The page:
Border counties at risk of economic decline despite broader economic growth, report shows

The Border region counties of Cavan, Donegal, Leitrim, Monaghan and Sligo are at risk of economic decline despite growth in the broader economy.

The latest index shows there has been a 7% year-on-year increase in vacancies nationally.

Despite this, many counties in the border region are experiencing declines - with Cavan and Leitrim the worst affected with job vacancies dropping by 27% and 17% year-on-year respectively.

Counties Cavan, Donegal and Monaghan have the lowest job vacancy rates in the country.

A lack of infrastructure is stunting growth, according to the website.

"Continued failure to address under-development in the Border region could trigger a cascade effect, whereby businesses and professionals take flight to more lucrative parts of the country—essentially a ‘brain drain’," said Orla Moran, General Manager of

"This would cause long-term damage to the region that would be difficult to reverse.

The Irish Government needs to make it easier to do business in these counties by incentivising entrepreneurship and providing the infrastructure necessary for a modern economy, like access to high-speed broadband and road and rail links to major population centres.

The continued uncertainty surrounding Brexit and what it will mean for the border region is also having an impact.

"The same problems apparent in the immediate aftermath of the 2016 EU referendum are still apparent in 2018," said Ms Moran.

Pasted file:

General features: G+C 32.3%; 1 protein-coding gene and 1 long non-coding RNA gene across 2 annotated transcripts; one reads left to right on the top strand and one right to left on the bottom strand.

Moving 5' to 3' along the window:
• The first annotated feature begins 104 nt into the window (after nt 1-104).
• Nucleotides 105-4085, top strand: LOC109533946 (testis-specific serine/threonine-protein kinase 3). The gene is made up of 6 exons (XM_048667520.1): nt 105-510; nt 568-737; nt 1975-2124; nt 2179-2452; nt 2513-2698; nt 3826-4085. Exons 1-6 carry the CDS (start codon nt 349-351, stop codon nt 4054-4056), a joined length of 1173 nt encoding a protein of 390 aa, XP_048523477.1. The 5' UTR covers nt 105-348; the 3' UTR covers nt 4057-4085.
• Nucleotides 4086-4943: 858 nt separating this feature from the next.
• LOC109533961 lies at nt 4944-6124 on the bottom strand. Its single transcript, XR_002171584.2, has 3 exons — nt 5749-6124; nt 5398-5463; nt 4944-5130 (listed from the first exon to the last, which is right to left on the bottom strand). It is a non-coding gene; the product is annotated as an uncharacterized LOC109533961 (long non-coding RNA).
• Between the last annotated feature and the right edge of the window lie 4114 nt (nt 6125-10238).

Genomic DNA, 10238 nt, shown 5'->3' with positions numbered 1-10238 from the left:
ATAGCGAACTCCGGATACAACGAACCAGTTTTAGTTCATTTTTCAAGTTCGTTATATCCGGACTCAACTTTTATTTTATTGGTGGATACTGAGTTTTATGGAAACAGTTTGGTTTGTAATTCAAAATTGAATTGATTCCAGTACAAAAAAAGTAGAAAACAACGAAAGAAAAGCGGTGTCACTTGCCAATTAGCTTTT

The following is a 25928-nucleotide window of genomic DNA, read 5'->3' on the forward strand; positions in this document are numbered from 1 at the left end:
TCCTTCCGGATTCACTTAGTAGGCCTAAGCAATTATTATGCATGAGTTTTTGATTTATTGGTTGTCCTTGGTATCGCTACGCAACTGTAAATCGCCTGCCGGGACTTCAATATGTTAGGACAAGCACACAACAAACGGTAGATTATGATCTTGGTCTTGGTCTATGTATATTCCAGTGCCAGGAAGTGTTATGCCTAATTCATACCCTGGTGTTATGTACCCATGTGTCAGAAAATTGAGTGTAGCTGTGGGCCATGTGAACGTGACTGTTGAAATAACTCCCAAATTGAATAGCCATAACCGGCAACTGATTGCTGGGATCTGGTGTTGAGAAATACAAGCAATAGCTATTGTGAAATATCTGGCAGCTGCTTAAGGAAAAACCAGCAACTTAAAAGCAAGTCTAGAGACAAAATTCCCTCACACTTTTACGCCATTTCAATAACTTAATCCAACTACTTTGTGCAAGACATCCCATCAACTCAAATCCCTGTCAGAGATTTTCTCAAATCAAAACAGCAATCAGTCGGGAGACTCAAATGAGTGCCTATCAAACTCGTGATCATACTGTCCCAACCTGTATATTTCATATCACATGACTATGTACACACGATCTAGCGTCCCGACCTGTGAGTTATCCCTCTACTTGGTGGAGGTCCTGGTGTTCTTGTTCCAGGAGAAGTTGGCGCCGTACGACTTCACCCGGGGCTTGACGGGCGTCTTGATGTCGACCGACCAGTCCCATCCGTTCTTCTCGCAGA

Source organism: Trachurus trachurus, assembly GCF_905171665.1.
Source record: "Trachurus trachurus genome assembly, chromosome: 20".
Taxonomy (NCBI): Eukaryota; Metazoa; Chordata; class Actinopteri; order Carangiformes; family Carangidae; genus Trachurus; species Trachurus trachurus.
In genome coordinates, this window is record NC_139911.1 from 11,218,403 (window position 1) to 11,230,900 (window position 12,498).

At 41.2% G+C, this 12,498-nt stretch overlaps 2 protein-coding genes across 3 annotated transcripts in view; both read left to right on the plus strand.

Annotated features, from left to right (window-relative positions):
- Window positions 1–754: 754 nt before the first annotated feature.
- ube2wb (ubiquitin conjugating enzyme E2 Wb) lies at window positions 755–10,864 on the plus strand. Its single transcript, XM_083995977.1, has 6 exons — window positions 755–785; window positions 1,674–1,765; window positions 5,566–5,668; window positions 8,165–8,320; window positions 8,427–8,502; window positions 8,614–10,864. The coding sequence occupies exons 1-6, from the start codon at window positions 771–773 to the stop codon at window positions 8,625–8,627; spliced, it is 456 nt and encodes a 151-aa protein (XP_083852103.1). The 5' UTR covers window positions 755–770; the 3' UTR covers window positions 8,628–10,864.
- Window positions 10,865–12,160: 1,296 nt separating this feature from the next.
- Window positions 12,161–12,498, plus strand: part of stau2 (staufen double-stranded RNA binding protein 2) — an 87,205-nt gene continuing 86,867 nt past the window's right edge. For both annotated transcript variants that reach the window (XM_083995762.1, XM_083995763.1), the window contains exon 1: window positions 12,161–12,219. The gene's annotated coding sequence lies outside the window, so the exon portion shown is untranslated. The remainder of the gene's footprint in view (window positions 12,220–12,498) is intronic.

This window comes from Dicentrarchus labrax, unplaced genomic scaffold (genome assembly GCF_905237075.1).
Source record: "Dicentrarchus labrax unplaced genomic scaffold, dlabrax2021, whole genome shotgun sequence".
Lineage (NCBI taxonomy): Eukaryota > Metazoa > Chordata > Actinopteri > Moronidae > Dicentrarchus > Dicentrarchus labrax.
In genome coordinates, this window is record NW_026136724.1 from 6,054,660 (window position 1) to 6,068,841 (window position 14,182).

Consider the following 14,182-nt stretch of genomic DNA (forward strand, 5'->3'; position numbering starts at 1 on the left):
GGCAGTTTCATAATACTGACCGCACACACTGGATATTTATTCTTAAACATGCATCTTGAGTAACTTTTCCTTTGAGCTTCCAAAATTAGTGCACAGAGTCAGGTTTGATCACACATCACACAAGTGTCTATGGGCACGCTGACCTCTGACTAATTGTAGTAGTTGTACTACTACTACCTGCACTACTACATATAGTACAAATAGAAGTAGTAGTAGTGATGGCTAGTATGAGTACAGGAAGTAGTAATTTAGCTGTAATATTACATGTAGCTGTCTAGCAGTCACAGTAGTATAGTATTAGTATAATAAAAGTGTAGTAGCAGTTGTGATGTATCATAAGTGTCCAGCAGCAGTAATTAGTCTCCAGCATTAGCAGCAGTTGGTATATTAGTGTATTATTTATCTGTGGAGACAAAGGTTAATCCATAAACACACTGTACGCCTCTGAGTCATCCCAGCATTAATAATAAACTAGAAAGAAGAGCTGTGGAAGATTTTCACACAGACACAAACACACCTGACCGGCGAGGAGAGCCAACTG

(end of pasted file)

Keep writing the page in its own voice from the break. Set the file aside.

We do not know under what conditions businesses in the Republic of Ireland will be able to trade with or sell to businesses and consumers in Britain or even in Northern Ireland. So long as Brexit is an unknown quantity, job creation could stagnate in some parts of the economy.

"Ireland’s decade-long journey from deep recession to rapid growth is a testament to the benefits of an open economy and a business-friendly government.

"To maintain this upwards trajectory, and guard against major risks like Brexit, industry and policymakers must work to repair the chinks in Ireland’s armour, namely by ensuring we meet the skills requirements of a modern economy, and by providing the structural prerequisites for enterprise and job creation in regions outside the capital."

Digital Desk

Related Articles

Sterling at 88p still reflects hopes of Brexit deal

Simon Coveney to meet Barnier over Brexit negotiations

Fears of Brexit border impasse grow as no-deal 'more likely than ever'

House sales to British buyers rise 10% in last year

More in this Section

Hard Brexit a significant threat to UK motor industry, warns Ford chief

Dispute over Blackrock premises which receiver wants to sell

First-time buyers paying €157 above European average for mortgage each month

Summary judgment application against former AIB and Central Bank director struck out on agreement

Breaking Stories

Meet the A-listers of Zeminar 2018

Impressive double act kicks off Wexford Festival Opera

Boyhood dream becomes a reality for filmmaker George Morrison

More From The Irish Examiner